This story is typical of Milla, who is charming and modest enough to deliver lines like that (or “In New York, our home is at the Peninsula”) without sounding like she’s one of those people. She has a girlish voice, a quick laugh, and enough focus to put her graceful style to work at her own label. For five seasons now, the Kai Milla collection has shown in New York to increasingly favorable reviews. Early supporters like Milla’s friend Eva Mendes have helped build a customer base for the fledgling line of dresses and elegant separates with hidden seams, flowing sleeves, and architectural details. 

While Lanvin and Balenciaga are favorites, Milla explains that a Dior couture show in Paris in 2003 motivated her to start showing her own designs. “It’s a scary thing when you put yourself out there,” she says. “Before, it was just me and my sketches. Not that I care so much about being judged, but when you’re opening up your mind, saying, Here I am, it takes courage. When I saw what John Galliano did, the energy of the show was so inspiring. I saw what fashion could be. I had to do it.” 

Milla’s clothes have a sculptural fluidity to them, which she credits to her background studying fine art and design at the Corcoran School in her hometown of Washington, D.C. Her perfectionism and attention to detail are evident in her work, and they’re things she and her husband have in common.

“Steve said, ‘Designing is the same thing as music. When you do something, it’s forever recorded. Do it right and you will never be bothered by it.’ That was such good advice. So I never compromise on the detail.” 

The pair’s first meeting, at the club Nell’s in lower Manhattan in 1999, is another typical Milla story. She was a freelance art director, at a party for work, when a man approached her, wanting to introduce her to a friend of his. “I said, ‘I’m sorry. I’m here on business.’ I turned around and literally ran into Steve,” she says. “Then he said, ‘This is who I wanted you to meet.'” Within minutes, his entourage scattered and the two were left alone (relatively, since there’s always security present) to talk until 5:00 a.m. Six months later, they were engaged.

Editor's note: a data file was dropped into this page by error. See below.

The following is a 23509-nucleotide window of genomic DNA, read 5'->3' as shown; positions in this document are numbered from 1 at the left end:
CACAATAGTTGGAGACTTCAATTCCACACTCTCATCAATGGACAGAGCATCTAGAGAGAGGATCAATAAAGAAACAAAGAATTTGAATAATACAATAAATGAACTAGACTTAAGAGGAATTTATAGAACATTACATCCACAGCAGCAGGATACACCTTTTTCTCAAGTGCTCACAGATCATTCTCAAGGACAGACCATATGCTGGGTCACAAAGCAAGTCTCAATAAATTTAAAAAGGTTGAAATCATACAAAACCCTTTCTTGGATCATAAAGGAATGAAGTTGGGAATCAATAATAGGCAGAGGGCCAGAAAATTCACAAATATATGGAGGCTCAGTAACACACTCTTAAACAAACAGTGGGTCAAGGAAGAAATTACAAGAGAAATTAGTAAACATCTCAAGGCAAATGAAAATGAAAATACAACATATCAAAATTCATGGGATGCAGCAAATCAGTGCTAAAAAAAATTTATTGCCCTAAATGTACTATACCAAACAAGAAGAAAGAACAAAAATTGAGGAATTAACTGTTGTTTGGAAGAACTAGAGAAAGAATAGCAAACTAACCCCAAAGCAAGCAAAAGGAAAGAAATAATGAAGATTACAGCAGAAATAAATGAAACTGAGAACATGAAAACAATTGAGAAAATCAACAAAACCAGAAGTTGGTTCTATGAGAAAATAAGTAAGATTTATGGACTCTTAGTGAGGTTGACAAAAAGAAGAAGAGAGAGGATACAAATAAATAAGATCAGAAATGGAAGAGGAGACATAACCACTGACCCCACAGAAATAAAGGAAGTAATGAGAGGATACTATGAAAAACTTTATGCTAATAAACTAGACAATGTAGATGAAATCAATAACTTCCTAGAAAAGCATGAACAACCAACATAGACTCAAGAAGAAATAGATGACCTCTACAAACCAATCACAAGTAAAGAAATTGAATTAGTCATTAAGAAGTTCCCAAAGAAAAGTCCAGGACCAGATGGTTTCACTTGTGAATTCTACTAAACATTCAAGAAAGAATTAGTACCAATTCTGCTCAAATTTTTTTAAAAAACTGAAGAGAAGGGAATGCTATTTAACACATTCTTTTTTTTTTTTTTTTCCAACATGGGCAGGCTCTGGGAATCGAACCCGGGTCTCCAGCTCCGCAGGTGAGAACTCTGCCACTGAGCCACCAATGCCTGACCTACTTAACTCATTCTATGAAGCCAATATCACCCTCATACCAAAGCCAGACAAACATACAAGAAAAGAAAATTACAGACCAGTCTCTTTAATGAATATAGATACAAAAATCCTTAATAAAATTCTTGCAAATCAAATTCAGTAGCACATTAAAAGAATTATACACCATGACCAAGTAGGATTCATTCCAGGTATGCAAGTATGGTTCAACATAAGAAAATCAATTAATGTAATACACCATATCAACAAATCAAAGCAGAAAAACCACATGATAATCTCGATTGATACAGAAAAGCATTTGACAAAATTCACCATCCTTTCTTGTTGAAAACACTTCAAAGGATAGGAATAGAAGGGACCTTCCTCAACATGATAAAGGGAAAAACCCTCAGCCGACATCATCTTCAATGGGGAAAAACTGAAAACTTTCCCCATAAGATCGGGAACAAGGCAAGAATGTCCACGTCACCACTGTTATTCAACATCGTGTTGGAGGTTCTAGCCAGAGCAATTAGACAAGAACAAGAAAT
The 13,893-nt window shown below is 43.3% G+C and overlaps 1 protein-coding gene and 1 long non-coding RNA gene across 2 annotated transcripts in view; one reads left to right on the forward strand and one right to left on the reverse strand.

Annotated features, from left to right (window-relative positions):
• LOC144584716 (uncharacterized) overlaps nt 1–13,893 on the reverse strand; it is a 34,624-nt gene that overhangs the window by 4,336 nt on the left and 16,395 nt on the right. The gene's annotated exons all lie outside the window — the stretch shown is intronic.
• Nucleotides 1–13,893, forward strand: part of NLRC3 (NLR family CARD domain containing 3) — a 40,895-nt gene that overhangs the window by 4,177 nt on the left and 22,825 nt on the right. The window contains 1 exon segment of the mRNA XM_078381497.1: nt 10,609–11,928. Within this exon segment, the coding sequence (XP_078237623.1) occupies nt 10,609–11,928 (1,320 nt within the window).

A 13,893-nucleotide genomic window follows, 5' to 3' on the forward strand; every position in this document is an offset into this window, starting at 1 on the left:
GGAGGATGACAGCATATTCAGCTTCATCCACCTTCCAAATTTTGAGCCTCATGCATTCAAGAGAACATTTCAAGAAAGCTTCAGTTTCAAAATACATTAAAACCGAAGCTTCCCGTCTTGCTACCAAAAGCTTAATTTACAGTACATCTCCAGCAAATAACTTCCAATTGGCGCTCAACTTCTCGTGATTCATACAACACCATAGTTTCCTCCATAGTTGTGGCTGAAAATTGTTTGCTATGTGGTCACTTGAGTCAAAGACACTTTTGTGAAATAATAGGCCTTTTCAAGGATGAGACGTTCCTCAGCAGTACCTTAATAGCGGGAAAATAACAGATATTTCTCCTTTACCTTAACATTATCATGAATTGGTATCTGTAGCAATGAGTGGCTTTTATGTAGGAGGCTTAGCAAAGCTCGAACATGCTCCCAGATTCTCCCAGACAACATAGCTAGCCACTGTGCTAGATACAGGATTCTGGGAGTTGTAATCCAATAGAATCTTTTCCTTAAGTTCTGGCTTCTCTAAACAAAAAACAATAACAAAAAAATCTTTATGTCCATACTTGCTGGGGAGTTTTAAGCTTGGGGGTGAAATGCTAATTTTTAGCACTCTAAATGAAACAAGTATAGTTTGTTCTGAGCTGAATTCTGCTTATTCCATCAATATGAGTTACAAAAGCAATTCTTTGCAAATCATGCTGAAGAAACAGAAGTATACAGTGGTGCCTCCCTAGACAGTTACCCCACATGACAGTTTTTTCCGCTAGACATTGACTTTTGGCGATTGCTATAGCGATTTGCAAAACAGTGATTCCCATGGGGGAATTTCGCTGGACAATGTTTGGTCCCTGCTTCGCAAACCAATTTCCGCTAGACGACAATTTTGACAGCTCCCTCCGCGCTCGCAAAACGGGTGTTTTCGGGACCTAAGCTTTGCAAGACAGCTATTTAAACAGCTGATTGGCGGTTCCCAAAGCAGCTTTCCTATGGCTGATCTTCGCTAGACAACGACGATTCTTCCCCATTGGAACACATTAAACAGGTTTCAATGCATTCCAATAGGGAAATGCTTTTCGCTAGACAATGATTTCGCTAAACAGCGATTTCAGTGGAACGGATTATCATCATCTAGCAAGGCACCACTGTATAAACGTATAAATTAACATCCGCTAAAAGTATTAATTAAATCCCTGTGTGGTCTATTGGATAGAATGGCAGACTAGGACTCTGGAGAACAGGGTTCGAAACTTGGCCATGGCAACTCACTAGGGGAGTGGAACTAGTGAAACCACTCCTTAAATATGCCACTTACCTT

These days, the entourage looks a little different. The security’s still there, but hangers-on have been supplanted by the clan’s eight children, ranging in age from 31-year-old Aisha to little Mandla, including Milla’s older son, Kailand, five, who has already played drums at the Super Bowl with his dad. “We don’t say stepkids. We’re all family,” says Milla. “They’re all here in town, and we have a lot of fun when we go to eat at our favorite Ethiopian restaurants or celebrate the holidays.”

The family priority is apparent, since most surfaces are covered with pictures of kids. (Not one of Wonder’s 24 Grammys, however, is in sight.) The furnishings, a mix of antiques and cushier modern pieces, are dotted with plush pillows, richly textured textiles, and craftsman touches, like the hand-carved wood floor and the hammered copper ceiling in the living room. Somehow, even with the oversize his-and-hers portraits by Russian artist Gagik Darbinyan and 18th-century Japanese horseshoe chairs, the house still has a comfortable feel. Take, for example, the “earth, wind, and fire” room, toward the back of the house, which has an indoor garden, simple canvas-covered sofas, and a sweeping view of the Santa Monica Mountains.

Despite the adjustments, the transition from independent woman to working mom and wife of a music legend has been a smooth one for Milla. Monthly trips to New York, where her business is based, and a hectic family life keep her busy. 

There are always days when the old Milla makes her escape. “There are times when I’ll tell security that I’m running to the market, and I’ll end up shopping in Beverly Hills,” she says. “I just have to get away by myself.” But when that’s out of her system, coming home must feel pretty good, too.